Amenophis IV New Kingdom, Eighteenth Dynasty, reign of Amenophis IV-Akhenaten (1353-37 BC) Temple of Karnak, east precinct, Luxor, Egypt

Brief IdentificationEdit

This item is a fragment from a pillar of a building constructed at Karnak. It depicts Amenophis IV, a king of the New Kingdom of Egypt , specifically the eighteenth dynasty. He succeeds his father Amenophis III as king after his untimely death. During his reign, Amenophis IV imposed the worship of one sole god, Aten. For this reason, he erects many new buildings with new motifs, such as this one which is made of sandstone and produced around 1353-37 BC. [See Lili]

Technical EvaluationEdit

        The pillar was made in the traditional way from sandstone that was quarried at Silsileh. A tablet was raised claiming that this was the “first occurrence of His Majesty’s giving command to muster all the workmen from Elephantine to Samhudet, and the leaders of the army, in order to make a great breach for cutting out sandstone, in order to make the sanctuary of Harkhti in his name ‘Heat-which-is-in-Aten,’ in Karnak. Behold the officials, the companions, and the chiefs of the fan-bearers were the chiefs of the quarry-service for the transportation of stone.” [See Silverberg 1964] The use of sandstone was popular in these times and Amenophis IV was in a rush to erect these new buildings. We do however know that this building is important because he used bricks to build other buildings in his haste. Amenophis IV wanted to remove himself from the traditional ways of Egypt and started by erecting these new buildings between Karnak and Luxor. His goal was to make Aten the one and only god and eventually in his reign he creates a totally new capital in Middle Egypt where no one has ever lived before, named Akhetaten. He sends for the most skilled artisans to come and build this new capital halfway between Thebes and Memphis. [See Silverberg 1964]

There is not much information on the process used to create the specific monuments for Amenophis IV but it is assumed that the typical use of copper tools were used to chisel and refine the stone.

This artifact finds its home in The Louvre museum in France. It was a gift from the Egypitan government in recognition of France’s role in the saving of the Nubian monuments. [See Lili]

Local Historical Context Edit

This artifact is a product of New Kingdom Egypt specifically the 18th dynasty under the reign of Amenophis IV. During this time, great changes were being made to Egypt’s society. Amenophis had a vision to change the religious practices of  Egypt to the worship of one sole god, Aten. Aten was said to be the light in the sun disk. This was a drastic change in the traditions of Egypt. Before his rule, Egyptians worshipped many gods in order to pay respect to many different elements such as the sun, moon, earth, and air. In the 18th dynasty specifically, people held significance to Amen, deeming him to be the creation god. The importance of the god caused great power to be held by priests who decided whom was a good pharaoh or not. Amenophis IV had a different vision for Egypt, in line with that of his father and grandfather of Ra-horakhty. [See Hussein 2007] Amenophis even went as far as to change his name to Akhenaten, out of respect for his god. Akhenaten went to great lengths to convert his kingdom to worshiping Aten. Eventually, in his reign, he ordered all temples of Amen to be destroyed and only temples of Aten were still standing. He transformed the architecture of temples by keeping them roofless so that the great gift of light from Aten would be present. The elites and upper class people respected and followed his religion, perhaps to gain acceptance from Akhenaten, but excavation has found that those in lower classes still secretly worshipped their old gods, unsure of the ideas of Akhenaten. [See Ruiz 182-185]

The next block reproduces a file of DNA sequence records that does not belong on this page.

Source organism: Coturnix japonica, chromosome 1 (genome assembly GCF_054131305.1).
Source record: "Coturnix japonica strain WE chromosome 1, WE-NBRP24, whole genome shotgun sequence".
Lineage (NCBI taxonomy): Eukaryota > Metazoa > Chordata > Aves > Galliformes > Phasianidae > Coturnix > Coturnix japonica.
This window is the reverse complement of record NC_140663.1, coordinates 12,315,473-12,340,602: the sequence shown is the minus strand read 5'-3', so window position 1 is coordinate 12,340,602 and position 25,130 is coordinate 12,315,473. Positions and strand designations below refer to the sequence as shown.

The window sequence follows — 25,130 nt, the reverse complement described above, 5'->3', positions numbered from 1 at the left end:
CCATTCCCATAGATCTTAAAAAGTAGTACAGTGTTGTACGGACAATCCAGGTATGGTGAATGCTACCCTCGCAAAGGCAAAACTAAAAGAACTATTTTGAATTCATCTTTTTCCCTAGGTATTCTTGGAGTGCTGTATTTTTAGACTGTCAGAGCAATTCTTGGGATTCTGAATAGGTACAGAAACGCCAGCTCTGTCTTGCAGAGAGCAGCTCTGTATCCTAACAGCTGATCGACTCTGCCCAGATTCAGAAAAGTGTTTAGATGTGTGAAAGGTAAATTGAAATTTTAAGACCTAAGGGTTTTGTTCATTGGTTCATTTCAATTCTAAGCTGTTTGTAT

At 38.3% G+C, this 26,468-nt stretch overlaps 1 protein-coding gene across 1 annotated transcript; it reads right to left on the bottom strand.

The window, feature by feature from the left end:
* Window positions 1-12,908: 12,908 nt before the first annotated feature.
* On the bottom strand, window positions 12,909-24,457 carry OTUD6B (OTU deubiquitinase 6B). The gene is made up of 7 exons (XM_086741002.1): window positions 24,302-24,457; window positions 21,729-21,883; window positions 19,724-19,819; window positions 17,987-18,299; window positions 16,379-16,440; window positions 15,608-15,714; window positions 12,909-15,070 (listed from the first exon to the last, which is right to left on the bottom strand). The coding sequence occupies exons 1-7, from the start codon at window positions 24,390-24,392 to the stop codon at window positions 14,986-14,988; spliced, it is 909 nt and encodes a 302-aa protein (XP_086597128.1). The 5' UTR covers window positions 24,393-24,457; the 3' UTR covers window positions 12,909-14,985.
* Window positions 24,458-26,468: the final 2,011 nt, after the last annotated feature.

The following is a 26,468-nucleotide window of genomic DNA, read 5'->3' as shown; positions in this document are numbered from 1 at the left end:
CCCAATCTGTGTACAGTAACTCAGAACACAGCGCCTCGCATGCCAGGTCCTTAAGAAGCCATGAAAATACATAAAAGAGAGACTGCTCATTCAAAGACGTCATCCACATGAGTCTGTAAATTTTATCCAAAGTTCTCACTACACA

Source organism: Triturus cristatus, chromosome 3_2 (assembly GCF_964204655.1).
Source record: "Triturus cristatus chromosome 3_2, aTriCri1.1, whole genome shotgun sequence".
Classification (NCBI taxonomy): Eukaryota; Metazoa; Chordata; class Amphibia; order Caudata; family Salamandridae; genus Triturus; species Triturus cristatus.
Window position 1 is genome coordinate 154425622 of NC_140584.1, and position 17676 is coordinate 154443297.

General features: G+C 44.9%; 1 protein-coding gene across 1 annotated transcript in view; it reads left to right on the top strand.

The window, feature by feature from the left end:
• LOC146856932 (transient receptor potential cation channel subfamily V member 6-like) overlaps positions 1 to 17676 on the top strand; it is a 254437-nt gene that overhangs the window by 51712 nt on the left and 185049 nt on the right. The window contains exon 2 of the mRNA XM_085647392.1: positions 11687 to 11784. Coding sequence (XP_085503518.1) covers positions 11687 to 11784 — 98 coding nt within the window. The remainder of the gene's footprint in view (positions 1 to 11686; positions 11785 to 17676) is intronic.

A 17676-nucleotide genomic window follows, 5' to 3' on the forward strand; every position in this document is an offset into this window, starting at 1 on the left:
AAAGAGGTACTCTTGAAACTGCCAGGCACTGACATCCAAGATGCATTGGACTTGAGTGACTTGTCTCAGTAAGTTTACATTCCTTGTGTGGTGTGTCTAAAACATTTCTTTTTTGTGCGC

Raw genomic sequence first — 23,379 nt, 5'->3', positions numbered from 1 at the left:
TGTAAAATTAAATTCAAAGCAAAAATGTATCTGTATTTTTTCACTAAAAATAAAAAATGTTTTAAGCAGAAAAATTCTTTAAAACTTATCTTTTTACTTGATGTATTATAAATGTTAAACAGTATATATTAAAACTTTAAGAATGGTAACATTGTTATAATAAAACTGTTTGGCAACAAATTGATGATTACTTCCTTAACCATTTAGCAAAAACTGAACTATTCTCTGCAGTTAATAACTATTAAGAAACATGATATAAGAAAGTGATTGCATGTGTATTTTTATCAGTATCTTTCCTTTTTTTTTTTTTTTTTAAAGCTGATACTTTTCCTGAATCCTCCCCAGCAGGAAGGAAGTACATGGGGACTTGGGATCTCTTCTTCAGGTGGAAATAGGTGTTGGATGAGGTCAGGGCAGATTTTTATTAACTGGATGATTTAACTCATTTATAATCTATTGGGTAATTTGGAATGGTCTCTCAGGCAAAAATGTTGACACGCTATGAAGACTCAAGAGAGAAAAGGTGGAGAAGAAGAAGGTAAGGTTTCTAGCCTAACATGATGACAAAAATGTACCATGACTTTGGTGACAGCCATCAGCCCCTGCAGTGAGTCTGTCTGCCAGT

Akhenaten claimed to be the manifestation of Aten which is why he is present in so much of the art and decorum of his time period, which is called the Amarna period. All of the works, this pillar included were commissioned by him in his move toward Atenism. The greatest artisans and workers were contracted to erect this buildings and statues and they are seen a lot through his reign. His art work boasts a more realistic style, showing him with a long slender head, wide hips and a bigger stomach. This has come to be a definitive style of the period. He also depicted his family in this realistic way, also depicting the intimacy of his family, showing them pursuing daily activities. [See Mot 1966]

World Historical SignificanceEdit

This object, or rather the person that it depicts, Akhenaten, is extremely significant to world history. Akhenaten is said to be the first monotheist. There had been slight instances of monotheism before and also worship to Aten, but Akhenaten was the first to ever fuse to two together and create a cohesive religion in which solely one god was worshipped. It is even hypothesized that Moses may have even given the religion of Atenism to the Jewish people. Clearly, Akhenaten had a great influence on world history and culture. He set a precedent for the world. [See Silverberg 1964]

Suggested BibliographyEdit

Hussein, Ramadan B. 2007. "A New Direction." Calliope 18, no. 1: 8-11. MasterFILE Elite, EBSCOhost (accessed April 24, 2013).

Lili, Ait-Kaci. "Amenophis IV ." Louvre. (accessed April 24, 2013).

Mot, Eleanore. The age of Akhenaten. New York: McGraw-Hill, 1966.

Ruiz, Ana. "Part III: Achievements." In The spirit of Ancient Egypt. New York: Algora Pub., 2001. 182-185.

Shaw, Ian. "The Amarna Period and the Later New Kingdom." In The Oxford history of ancient Egypt. Oxford: Oxford University Press, 2000. 272-313.

Silverberg, Robert. Akhnaten: the rebel pharaoh. Philadelphia: Chilton, 1964.